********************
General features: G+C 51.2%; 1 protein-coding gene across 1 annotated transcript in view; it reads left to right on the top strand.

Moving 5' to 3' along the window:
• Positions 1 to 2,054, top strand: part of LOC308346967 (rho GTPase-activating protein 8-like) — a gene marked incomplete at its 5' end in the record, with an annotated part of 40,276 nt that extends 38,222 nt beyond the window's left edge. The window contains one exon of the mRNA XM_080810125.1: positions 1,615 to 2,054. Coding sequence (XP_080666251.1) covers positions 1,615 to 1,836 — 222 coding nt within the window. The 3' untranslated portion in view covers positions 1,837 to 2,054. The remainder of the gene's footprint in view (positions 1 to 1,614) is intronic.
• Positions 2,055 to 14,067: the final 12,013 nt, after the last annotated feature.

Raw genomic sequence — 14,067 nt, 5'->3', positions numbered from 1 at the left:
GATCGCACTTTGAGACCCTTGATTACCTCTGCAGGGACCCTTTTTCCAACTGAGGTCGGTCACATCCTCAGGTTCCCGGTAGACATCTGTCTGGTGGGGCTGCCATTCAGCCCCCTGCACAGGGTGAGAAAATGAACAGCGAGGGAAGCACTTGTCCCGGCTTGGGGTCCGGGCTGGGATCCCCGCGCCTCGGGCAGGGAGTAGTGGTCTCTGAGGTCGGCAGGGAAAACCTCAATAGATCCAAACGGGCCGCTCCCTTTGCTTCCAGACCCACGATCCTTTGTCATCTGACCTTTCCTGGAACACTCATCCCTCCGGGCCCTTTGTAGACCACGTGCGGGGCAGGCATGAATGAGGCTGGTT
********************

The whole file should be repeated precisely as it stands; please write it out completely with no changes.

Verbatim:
General features: G+C 51.2%; 1 protein-coding gene across 1 annotated transcript in view; it reads left to right on the top strand.

Moving 5' to 3' along the window:
• Positions 1 to 2,054, top strand: part of LOC308346967 (rho GTPase-activating protein 8-like) — a gene marked incomplete at its 5' end in the record, with an annotated part of 40,276 nt that extends 38,222 nt beyond the window's left edge. The window contains one exon of the mRNA XM_080810125.1: positions 1,615 to 2,054. Coding sequence (XP_080666251.1) covers positions 1,615 to 1,836 — 222 coding nt within the window. The 3' untranslated portion in view covers positions 1,837 to 2,054. The remainder of the gene's footprint in view (positions 1 to 1,614) is intronic.
• Positions 2,055 to 14,067: the final 12,013 nt, after the last annotated feature.

Raw genomic sequence — 14,067 nt, 5'->3', positions numbered from 1 at the left:
GATCGCACTTTGAGACCCTTGATTACCTCTGCAGGGACCCTTTTTCCAACTGAGGTCGGTCACATCCTCAGGTTCCCGGTAGACATCTGTCTGGTGGGGCTGCCATTCAGCCCCCTGCACAGGGTGAGAAAATGAACAGCGAGGGAAGCACTTGTCCCGGCTTGGGGTCCGGGCTGGGATCCCCGCGCCTCGGGCAGGGAGTAGTGGTCTCTGAGGTCGGCAGGGAAAACCTCAATAGATCCAAACGGGCCGCTCCCTTTGCTTCCAGACCCACGATCCTTTGTCATCTGACCTTTCCTGGAACACTCATCCCTCCGGGCCCTTTGTAGACCACGTGCGGGGCAGGCATGAATGAGGCTGGTT